Interacting With Yard Sale Customers

How to Be Helpful Without Harassing Shoppers

Yard sale sellers talking to shopper
Burke/Triolo Productions/The Image Bank

Whether your customers are shopping at a yard sale or a high-end boutique, they prefer to buy from sellers they like. However, it can often be hard to find the balance between being friendly, and being a seller who just won't leave your customers alone to shop. Before having your next yard sale, learn the etiquette behind talking to potential yard sale shoppers.

Interacting With Yard Sale Customers

The first thing you want to do is let early birds browse your yard sale. If you have everything ready, and it won't stress you out, this will make them feel comfortable as you put more items out or get ready for more people to arrive. Shoppers who arrive before your starting time still have plenty of cash, and an early bird is also a bird in hand.

However, you can feel free to turn away early bird shoppers if you're not ready to receive them. You don't have to feel obligated. Dealers and dedicated yard sale shoppers are the ones who show up early, so they're likely to come back another time.

One of the most important things you can do is start the sale on time. Some shoppers undoubtedly routed your sale based on your stated starting time, so you don't want to mess up their schedule. Additionally, you'll want to greet customers as they stop by, as it's both polite and identifies you as the person holding the sale.

Customer Tips

When it comes to cost, you don't want to launch into an extensive explanation of your pricing system, especially when shoppers first arrive. It's fine to say something like, "Welcome. The paperback books are 50 cents each. Everything else is marked." If your pricing requires more explanation than that, it's too complicated and can turn off potential buyers.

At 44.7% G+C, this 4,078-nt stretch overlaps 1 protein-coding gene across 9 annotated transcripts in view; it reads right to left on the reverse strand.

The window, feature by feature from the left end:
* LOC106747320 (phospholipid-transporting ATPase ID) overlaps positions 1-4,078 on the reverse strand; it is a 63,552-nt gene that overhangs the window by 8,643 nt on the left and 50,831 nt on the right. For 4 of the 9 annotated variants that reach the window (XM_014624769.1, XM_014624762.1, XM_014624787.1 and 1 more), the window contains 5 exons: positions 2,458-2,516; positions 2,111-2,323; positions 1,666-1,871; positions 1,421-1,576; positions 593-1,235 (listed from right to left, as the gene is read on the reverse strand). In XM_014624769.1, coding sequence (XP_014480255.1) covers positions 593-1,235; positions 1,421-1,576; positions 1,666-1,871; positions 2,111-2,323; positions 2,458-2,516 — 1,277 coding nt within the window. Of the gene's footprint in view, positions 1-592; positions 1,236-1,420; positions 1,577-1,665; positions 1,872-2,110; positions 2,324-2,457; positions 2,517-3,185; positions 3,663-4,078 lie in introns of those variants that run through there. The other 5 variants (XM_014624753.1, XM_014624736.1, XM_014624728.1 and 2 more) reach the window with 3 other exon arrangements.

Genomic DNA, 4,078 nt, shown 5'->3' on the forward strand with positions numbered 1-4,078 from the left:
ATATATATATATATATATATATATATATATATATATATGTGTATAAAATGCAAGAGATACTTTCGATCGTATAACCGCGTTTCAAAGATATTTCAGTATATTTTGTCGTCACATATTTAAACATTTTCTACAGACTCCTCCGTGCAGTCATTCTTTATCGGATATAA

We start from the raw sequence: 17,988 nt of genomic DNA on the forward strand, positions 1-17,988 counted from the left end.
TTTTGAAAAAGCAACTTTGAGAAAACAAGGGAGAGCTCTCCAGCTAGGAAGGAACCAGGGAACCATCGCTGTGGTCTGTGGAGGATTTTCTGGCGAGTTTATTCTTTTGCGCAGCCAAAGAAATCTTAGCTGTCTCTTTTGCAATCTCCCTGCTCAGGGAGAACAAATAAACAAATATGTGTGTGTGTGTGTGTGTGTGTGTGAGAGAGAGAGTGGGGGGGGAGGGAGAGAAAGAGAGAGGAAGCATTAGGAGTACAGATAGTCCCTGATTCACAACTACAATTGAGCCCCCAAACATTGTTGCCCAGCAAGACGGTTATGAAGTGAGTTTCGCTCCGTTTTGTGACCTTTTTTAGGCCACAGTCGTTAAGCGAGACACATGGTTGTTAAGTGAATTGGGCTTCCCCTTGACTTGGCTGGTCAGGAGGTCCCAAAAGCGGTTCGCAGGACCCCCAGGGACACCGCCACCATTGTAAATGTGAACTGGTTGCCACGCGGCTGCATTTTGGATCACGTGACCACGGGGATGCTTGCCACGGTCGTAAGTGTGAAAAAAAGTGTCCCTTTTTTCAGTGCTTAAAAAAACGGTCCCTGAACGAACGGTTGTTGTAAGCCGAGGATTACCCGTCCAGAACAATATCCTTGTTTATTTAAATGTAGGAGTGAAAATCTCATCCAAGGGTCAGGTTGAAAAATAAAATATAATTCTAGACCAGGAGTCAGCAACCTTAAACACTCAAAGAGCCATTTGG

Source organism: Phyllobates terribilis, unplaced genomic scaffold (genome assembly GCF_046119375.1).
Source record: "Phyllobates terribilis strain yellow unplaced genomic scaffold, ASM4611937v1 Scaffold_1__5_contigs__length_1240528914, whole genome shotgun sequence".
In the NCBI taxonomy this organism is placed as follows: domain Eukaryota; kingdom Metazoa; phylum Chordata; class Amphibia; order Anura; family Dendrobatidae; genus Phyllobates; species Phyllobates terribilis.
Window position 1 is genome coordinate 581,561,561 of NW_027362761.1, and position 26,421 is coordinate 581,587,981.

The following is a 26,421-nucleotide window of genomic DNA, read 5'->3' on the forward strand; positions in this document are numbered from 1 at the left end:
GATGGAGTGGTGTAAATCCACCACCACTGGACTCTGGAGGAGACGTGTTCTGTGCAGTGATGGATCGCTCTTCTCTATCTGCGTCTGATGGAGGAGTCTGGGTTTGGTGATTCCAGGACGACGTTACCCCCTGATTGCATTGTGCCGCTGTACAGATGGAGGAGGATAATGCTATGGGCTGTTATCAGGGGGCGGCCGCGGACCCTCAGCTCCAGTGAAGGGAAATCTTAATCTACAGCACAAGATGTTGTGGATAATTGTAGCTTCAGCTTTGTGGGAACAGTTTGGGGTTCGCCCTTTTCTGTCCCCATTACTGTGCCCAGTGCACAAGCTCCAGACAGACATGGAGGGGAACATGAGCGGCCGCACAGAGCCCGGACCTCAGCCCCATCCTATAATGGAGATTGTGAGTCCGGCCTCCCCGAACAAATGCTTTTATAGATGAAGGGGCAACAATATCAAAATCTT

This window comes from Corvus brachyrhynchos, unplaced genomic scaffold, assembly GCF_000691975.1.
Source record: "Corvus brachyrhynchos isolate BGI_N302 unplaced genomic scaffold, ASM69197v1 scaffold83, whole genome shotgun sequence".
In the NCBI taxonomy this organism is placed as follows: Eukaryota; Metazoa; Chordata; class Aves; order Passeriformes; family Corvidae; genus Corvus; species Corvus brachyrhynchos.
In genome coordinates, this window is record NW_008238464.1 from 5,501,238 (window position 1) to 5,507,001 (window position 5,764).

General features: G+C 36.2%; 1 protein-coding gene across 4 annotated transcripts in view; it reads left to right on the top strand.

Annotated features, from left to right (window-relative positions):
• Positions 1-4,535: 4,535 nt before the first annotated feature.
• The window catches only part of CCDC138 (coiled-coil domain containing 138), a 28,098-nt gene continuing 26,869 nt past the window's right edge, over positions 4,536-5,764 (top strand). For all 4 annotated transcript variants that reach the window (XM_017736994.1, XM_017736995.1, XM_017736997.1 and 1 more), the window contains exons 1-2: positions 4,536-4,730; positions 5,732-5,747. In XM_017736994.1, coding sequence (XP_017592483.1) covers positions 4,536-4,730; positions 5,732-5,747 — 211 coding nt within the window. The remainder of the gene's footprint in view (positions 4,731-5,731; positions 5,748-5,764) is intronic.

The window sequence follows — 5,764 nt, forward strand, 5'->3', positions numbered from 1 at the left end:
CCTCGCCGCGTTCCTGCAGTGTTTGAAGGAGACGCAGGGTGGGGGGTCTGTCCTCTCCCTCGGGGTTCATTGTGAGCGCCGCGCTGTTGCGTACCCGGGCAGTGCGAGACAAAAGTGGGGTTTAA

Make sure to take your customer cue from the amount of interaction. If the customer starts chatting after you greet her, feel free to provide some small talk. However, many prefer to get right to the goods and see what you have. Either way, you'll want to keep a watch on your sale and your shoppers. If a customer raises her head and looks around, she may have a question. Use your observances to approach her and ask if you can help.

Don't Do This

Avoid following your customers around the sale. It's offensive. Even if you're just trying to help, they'll assume you suspect them of stealing. Additionally, you don't want to comment on every item your customer notices. It's pushy, and a yard sale isn't the place for high-pressure sales. Rather, you just want to let people browse. Shoppers don't care that you bought it on vacation, your daughter wore it to homecoming, or that your sister gave you a new one for Christmas.

Don't waste your or the customer's time “selling” him on the item he's already holding. If he wants its history, he'll ask. Most likely, he just wants to pay you and leave. Lastly, you won't want to get offended when customers ask for a lower price. Haggling is just part of the yard sale culture, and you don't have to accept any offer that's too low. In fact, hagglers expect you to make a counteroffer.